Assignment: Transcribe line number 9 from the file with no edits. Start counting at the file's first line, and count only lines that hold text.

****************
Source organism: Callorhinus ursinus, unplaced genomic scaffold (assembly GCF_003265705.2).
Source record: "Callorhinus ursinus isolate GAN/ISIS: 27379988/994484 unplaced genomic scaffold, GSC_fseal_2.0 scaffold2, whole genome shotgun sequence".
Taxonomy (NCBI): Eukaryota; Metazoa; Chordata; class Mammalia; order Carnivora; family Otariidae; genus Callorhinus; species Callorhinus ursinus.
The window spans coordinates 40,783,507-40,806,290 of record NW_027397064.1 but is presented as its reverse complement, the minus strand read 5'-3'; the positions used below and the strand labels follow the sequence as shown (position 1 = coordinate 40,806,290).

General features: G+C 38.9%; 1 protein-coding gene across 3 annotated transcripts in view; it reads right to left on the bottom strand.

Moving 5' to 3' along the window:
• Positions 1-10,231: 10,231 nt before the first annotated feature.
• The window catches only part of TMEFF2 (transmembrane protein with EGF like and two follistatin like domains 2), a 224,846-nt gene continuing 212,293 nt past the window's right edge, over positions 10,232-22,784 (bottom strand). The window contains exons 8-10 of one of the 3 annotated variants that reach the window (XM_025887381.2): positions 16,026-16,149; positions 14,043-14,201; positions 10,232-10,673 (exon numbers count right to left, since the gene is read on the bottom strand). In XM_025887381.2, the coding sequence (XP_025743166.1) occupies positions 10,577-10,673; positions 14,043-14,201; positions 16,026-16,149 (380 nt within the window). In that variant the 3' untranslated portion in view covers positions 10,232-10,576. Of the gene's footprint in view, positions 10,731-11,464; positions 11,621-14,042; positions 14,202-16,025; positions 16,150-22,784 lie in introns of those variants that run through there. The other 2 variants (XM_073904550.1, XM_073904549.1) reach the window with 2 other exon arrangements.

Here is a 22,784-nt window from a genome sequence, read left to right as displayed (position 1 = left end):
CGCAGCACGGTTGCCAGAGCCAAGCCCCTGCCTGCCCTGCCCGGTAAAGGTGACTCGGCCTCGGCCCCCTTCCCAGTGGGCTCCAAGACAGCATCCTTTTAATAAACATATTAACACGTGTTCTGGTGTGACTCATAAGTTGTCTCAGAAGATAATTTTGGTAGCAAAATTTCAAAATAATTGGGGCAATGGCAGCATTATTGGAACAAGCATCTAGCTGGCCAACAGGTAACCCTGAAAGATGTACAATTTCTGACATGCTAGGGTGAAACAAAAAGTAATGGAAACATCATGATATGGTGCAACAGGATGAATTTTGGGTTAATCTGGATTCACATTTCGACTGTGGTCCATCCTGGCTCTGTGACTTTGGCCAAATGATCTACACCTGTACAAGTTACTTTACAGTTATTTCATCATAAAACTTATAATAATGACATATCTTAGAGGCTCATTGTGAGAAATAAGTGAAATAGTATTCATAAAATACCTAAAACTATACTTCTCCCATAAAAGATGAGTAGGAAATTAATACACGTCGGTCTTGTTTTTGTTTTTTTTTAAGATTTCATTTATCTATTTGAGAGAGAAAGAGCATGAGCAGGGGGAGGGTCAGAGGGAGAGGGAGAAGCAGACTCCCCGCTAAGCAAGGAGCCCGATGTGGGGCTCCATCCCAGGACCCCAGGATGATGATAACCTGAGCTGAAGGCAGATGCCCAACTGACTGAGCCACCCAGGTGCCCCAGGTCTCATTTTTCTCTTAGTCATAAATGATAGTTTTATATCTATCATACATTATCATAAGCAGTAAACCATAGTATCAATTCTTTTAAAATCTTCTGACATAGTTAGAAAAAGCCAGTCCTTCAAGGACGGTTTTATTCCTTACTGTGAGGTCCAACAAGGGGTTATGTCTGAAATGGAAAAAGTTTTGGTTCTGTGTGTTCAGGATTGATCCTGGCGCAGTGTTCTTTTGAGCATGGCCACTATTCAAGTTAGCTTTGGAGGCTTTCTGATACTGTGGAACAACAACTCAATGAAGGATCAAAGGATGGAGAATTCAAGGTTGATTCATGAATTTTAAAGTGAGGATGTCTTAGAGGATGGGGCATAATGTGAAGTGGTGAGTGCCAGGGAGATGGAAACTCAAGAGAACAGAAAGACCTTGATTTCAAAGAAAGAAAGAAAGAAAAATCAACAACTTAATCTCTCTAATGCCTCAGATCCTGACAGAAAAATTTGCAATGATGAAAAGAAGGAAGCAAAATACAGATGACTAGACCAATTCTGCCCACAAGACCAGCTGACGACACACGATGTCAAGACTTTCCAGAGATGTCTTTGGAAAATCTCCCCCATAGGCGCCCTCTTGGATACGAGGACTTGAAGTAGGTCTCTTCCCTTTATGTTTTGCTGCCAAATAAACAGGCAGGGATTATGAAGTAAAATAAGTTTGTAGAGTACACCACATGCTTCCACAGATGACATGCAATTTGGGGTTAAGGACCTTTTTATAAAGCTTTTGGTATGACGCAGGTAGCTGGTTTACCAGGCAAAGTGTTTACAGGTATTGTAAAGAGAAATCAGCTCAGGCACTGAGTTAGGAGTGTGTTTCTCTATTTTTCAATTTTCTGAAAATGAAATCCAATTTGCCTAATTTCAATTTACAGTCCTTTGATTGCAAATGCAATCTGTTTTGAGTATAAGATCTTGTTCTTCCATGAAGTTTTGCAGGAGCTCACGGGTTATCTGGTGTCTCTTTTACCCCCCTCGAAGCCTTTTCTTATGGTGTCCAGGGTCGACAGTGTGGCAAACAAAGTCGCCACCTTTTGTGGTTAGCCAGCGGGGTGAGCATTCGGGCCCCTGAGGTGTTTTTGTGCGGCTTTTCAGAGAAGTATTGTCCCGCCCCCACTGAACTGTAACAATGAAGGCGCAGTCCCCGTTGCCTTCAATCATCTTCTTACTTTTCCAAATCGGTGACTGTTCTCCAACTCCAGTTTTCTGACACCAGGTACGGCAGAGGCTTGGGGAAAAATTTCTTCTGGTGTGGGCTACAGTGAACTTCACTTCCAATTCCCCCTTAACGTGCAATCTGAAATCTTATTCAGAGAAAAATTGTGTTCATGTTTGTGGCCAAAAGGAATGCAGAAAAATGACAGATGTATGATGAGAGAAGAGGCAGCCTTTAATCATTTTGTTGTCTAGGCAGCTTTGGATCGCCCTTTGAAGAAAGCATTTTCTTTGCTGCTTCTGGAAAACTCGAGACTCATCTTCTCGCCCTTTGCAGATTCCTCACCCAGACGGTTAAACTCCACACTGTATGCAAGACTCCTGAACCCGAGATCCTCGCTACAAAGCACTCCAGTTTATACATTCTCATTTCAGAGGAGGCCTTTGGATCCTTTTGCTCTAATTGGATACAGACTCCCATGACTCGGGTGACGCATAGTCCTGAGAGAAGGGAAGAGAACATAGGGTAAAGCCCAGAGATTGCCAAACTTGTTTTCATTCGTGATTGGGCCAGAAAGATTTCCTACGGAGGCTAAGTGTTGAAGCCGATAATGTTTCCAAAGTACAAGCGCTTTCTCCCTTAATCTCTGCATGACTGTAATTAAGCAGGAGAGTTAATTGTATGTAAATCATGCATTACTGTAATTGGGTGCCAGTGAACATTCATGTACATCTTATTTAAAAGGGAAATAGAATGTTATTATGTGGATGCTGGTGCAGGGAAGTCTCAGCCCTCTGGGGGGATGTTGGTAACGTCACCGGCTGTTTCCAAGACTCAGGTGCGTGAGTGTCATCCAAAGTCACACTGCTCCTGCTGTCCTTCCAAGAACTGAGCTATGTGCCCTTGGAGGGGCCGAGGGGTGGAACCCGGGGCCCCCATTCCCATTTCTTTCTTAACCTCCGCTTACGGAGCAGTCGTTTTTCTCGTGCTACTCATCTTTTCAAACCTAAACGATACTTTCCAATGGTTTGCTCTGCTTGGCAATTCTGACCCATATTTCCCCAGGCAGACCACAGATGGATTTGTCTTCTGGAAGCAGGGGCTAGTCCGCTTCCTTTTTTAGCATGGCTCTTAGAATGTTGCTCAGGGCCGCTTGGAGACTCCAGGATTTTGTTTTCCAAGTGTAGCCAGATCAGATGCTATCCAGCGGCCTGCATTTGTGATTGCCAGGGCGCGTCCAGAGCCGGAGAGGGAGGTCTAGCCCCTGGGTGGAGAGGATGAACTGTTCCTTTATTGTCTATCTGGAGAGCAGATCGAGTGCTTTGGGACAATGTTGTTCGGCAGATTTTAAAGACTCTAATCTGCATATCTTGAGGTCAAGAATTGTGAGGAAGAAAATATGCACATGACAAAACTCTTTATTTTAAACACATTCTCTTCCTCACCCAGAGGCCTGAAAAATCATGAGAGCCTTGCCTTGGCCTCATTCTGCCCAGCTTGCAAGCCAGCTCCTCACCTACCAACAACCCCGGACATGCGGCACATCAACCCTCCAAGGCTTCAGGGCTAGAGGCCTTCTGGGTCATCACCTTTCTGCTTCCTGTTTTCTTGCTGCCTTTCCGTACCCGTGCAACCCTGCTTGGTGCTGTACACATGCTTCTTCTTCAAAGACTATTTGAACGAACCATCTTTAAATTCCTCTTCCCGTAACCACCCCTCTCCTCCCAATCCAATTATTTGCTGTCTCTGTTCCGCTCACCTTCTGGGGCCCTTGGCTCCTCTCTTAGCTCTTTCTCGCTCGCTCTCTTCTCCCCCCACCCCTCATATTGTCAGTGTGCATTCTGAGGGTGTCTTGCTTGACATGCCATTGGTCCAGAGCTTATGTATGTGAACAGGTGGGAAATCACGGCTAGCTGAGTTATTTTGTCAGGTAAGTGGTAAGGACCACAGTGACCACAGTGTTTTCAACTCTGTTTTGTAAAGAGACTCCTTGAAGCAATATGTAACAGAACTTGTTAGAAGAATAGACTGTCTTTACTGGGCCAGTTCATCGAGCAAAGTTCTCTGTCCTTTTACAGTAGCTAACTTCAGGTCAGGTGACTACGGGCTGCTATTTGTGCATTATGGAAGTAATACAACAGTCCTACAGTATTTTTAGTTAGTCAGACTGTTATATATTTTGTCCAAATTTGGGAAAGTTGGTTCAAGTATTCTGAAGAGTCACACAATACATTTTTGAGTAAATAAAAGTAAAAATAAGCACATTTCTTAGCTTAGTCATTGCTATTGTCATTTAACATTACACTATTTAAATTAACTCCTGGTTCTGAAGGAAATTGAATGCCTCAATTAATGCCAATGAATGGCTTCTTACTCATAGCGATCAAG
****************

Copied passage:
Here is a 22,784-nt window from a genome sequence, read left to right as displayed (position 1 = left end):